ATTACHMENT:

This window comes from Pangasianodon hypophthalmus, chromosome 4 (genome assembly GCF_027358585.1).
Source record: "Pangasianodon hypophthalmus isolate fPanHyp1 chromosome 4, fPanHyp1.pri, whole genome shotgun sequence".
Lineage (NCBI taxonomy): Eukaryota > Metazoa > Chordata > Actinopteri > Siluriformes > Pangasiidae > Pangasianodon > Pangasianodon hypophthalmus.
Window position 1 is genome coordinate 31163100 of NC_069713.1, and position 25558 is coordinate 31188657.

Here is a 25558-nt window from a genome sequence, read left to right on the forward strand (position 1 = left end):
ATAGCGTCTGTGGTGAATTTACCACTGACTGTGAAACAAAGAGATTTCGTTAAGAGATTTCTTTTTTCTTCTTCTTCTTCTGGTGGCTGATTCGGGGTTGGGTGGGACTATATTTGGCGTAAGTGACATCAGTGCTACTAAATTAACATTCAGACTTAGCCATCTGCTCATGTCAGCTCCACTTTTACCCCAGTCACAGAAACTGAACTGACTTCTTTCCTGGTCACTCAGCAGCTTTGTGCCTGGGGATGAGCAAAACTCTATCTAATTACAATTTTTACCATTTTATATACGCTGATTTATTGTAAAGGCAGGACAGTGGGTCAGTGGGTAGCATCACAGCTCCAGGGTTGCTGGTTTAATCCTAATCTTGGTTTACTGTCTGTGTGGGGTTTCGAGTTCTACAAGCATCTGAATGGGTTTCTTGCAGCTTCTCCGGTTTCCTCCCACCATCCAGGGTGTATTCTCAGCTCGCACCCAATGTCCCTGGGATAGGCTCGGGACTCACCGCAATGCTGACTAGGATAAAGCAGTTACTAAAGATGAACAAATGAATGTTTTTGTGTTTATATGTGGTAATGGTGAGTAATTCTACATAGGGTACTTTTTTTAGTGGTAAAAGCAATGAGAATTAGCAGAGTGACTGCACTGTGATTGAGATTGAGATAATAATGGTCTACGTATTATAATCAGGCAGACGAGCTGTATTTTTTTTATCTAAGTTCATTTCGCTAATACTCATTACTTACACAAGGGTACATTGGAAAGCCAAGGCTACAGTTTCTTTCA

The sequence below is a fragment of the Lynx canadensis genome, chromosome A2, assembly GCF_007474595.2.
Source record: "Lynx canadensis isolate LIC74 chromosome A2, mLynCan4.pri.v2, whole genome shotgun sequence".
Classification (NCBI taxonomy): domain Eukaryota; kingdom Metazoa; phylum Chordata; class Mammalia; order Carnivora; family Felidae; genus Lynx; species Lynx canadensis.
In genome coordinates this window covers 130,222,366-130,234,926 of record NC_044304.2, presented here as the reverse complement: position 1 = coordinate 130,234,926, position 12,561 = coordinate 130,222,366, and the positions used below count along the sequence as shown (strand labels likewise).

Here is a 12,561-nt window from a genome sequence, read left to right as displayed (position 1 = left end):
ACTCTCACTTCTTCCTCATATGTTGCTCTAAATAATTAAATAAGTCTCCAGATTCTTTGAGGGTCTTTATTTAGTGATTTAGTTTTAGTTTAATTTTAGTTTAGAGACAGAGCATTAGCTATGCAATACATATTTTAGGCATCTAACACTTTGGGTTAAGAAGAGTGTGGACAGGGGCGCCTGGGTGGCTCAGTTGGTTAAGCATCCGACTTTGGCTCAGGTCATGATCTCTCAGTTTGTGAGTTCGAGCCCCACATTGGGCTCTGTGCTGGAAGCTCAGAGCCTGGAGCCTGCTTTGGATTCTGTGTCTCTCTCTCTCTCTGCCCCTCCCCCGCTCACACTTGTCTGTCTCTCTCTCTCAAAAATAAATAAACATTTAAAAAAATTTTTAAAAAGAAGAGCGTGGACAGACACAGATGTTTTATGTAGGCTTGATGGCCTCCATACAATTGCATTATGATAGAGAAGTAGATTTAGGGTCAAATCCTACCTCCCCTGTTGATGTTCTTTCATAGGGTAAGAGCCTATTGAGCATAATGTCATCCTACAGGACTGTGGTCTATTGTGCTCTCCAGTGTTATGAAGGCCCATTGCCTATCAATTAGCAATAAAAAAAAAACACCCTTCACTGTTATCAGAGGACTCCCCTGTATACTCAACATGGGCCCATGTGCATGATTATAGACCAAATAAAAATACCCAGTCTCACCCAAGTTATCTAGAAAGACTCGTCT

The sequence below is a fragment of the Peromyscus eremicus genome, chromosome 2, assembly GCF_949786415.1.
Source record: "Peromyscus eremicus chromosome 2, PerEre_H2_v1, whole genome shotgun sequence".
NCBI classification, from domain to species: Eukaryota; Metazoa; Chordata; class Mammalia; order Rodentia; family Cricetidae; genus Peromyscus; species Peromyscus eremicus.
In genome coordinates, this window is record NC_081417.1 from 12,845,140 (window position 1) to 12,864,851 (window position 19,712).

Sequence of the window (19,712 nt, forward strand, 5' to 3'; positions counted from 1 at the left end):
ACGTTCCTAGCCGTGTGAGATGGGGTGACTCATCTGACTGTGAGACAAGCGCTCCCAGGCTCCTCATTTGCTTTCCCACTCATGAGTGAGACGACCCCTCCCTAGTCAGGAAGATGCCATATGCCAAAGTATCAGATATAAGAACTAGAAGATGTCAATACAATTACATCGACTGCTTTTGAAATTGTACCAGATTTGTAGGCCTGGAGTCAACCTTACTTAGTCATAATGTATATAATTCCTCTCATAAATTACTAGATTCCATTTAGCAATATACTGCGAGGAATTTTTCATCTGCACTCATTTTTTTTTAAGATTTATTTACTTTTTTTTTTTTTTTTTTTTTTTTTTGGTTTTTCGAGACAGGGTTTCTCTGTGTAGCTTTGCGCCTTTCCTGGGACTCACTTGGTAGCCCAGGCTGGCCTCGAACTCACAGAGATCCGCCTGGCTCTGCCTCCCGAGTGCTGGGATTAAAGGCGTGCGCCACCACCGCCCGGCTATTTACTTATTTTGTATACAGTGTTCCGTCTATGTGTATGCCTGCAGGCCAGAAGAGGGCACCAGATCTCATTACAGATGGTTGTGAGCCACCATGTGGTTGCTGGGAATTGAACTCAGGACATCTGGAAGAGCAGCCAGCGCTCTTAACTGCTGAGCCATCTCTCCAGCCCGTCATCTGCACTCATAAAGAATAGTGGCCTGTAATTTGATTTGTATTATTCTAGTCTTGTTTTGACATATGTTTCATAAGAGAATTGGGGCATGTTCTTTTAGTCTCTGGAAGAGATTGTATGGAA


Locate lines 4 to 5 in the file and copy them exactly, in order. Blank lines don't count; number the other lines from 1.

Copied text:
Window position 1 is genome coordinate 31163100 of NC_069713.1, and position 25558 is coordinate 31188657.

Here is a 25558-nt window from a genome sequence, read left to right on the forward strand (position 1 = left end):